Last week I addressed how love characterizes holiness. The fear of God also characterizes it. This is one of the most misunderstood phrases by people both inside and outside the church. I have heard celebrities say, “Why would I serve a God that I have to fear?” To that question, I pose another, “Why would you want to serve a God you don’t fear?” Today I want to divide why some have such a problem, and tomorrow look precisely at what it is according to Scripture.
Just as with holiness, we have allowed others to convince us that fear is always negative – not so. In both the Old and New Testaments, the “fear of the Lord” does mean to terrify and set at flight; it also means to revere. So how does this apply practically to our lives?
I believe that the answer lies in our level of intimacy with God. When you stop to reflect, the one who is afraid to enter the presence of the universe’s Merciful Judge is the one who doesn’t know Him personally. Those who have scoffed and mocked Him their entire lives, but also those who have lived quiet lives believing that a relationship with Him is unnecessary. For those individuals, their fear manifests in terror and a desire to flee His presence.
However, for those who know Him intimately, we walk confidently before the throne because we understand it is a throne of grace. We have accepted His gift of salvation and walked in reverential fear of Him, knowing that the same God who bestows mercy and grace on us could just as easily annihilate us but chooses not to do so. Instead, in His love, He reaches down to redeem.
You see, the more intimate you are with a person, the less likely you are to risk whatever would put the relationship in jeopardy. I revere my covenant relationship with my husband, Walter, and because I do so, I would never want to do anything that would cause him pain or prompt him to turn away from me. The same is true in my relationship with the Lord. I love Him to such an extent that I do not desire to bring anything into His presence that would necessitate Him forsaking me.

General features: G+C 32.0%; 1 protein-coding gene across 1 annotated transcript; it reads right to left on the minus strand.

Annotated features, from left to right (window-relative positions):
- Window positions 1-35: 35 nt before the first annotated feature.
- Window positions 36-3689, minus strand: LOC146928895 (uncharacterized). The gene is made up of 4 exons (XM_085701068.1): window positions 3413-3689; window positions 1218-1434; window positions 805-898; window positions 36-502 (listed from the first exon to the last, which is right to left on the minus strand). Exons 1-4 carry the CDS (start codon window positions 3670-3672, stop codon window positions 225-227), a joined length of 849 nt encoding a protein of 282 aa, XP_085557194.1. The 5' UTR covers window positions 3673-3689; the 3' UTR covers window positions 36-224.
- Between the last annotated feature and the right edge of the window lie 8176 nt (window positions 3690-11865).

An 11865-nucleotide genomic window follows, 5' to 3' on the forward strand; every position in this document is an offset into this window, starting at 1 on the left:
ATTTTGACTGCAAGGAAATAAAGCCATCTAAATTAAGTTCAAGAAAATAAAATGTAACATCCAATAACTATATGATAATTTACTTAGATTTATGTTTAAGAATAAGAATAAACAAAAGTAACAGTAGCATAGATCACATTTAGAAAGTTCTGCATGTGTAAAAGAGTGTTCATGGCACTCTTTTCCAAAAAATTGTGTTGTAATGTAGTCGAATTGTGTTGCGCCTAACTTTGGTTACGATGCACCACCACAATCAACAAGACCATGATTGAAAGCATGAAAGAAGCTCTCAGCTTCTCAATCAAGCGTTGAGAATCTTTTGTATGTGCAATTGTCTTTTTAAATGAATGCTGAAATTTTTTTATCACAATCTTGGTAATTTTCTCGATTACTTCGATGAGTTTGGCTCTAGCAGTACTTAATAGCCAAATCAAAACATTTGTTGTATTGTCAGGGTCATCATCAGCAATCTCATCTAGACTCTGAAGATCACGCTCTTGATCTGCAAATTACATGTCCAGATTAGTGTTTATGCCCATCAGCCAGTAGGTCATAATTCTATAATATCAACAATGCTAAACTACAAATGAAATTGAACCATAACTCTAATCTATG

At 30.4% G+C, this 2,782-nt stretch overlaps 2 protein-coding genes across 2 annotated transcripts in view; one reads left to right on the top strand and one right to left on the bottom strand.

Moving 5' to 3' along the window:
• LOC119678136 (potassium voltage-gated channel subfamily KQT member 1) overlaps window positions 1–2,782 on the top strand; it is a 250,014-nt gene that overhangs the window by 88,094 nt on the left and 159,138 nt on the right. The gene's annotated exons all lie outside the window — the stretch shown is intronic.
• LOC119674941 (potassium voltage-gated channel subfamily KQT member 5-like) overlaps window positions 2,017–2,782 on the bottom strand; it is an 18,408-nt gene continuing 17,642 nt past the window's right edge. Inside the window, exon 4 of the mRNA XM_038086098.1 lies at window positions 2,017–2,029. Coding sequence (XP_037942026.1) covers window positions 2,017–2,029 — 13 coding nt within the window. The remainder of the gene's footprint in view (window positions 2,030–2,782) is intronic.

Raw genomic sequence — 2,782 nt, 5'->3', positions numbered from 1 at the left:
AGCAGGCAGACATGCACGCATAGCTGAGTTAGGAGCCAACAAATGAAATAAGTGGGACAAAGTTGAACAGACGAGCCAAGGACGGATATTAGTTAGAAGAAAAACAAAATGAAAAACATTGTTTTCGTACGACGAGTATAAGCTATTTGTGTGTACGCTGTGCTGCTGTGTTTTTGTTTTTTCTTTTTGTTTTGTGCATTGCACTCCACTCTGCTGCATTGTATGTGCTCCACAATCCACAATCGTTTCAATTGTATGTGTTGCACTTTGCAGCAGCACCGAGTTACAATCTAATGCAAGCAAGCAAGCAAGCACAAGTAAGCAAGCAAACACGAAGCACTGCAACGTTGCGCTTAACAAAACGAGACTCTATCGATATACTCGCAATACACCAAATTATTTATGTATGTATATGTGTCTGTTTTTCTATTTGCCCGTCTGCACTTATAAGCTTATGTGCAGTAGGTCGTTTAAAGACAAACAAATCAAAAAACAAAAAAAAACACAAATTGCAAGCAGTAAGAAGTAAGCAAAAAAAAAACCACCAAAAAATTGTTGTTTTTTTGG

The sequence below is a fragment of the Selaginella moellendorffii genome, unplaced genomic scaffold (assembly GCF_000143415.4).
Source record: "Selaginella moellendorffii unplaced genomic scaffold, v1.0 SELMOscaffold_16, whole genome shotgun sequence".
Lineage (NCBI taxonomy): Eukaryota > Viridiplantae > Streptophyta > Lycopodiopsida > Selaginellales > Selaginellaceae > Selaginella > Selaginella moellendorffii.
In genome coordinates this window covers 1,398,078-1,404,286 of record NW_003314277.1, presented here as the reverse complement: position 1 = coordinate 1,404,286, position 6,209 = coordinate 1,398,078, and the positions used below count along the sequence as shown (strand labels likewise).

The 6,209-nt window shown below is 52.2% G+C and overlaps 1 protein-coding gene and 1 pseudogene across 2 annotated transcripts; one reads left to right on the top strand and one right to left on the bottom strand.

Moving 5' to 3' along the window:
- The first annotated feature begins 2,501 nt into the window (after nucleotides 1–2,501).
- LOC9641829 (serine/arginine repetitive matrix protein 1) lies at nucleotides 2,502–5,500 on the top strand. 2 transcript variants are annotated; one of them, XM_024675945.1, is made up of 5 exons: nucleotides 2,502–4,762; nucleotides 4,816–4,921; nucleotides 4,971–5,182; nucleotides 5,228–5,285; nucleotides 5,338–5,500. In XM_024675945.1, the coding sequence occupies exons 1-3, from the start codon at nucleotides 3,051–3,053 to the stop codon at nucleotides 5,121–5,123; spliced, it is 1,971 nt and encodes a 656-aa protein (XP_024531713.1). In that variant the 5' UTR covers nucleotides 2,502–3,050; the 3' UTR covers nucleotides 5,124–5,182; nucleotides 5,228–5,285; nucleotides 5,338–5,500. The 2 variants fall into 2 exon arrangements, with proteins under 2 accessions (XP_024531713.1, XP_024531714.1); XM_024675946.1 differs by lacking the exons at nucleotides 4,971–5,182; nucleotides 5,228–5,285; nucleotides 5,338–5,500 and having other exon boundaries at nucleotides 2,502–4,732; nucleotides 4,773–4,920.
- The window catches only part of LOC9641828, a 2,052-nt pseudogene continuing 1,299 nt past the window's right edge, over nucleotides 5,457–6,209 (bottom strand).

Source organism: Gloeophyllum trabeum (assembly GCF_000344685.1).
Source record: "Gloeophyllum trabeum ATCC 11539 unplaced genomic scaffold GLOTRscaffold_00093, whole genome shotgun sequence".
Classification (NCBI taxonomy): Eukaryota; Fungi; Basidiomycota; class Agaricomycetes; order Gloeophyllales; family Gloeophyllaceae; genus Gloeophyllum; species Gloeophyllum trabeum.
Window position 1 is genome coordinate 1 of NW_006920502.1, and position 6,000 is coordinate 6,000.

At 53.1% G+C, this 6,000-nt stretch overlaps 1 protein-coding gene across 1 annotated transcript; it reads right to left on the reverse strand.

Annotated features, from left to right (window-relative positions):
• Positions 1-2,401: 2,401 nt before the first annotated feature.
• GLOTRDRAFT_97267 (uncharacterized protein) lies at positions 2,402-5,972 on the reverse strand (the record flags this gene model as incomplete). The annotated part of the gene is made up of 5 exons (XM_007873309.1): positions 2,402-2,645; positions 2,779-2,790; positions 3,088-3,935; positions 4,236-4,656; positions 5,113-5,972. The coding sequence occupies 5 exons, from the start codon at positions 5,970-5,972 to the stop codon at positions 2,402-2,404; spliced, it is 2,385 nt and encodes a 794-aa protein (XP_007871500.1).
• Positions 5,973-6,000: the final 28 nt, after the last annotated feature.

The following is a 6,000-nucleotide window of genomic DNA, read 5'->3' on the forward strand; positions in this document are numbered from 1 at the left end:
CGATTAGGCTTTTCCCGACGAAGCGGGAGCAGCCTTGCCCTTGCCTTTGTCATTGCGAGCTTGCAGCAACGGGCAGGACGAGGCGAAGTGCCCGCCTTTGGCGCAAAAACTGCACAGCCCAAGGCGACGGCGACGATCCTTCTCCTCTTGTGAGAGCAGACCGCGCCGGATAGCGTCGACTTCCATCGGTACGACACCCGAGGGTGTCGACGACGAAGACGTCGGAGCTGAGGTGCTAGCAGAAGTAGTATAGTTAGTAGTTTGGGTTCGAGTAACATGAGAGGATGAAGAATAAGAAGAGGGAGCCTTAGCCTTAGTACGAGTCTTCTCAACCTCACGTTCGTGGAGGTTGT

Intimacy with God is blocked by sin. Sin is an indicator that we do not fear God in any way – neither good nor bad – in a particular aspect of our lives. Sin in the life of a believer says, “I don’t love You enough to remain holy,” but it also says, “I don’t fear Your judgment of sin enough to avoid it.” It’s not that God no longer loves us; it’s that God is holy and must bring all that does not align with His character and its created purpose into judgment. That’s the part we don’t like. We want the love of God without the judgment of God.
But notice, Jesus walked in fear of the Lord. Isaiah tells us He walked in the “Spirit of knowledge and the fear of the Lord” (Is. 11:2), yet from the cross, Christ cried out, “Why have You forsaken Me?” (Matt. 27:46). Why have you left Me behind in what You are doing? I am alone, abandoned, forsaken. While Christ hung on the cross, sacrificing His life, God’s love for Him was not diminished. Jesus stated in John 10:17 that, “My Father loves Me, because I lay down My life.” So, even though Jesus was loved by God, sin, our sin, to be exact, kept Him outside of it while He hung on the cross. At the cross, Jesus experienced the total depravity of man and his separation from God’s love. Holiness and the fear of the Lord are protectors of our intimacy with God. They stand as sentinels to our hearts and minds so that we can walk in a healthy reverence for the Lord, avoiding the terror that causes us to flee.
Father, I haven’t understood the implications and consequences of failing to fear You. I want to walk in holiness and the fear of You so that our intimacy is safeguarded from the schemes of the enemy. I love You so much; I never want to be involved with or admit into my life anything that would come between You and me. Give me, O God, an undivided heart that I may fear You, in Jesus’ Name, amen!
 Colin Smith, “7 Words from the Cross,” Unlocking the Bible, May 1st, 2011. Accessed May 25th, 2021. The Day God Turned His Face Away | Unlocking the Bible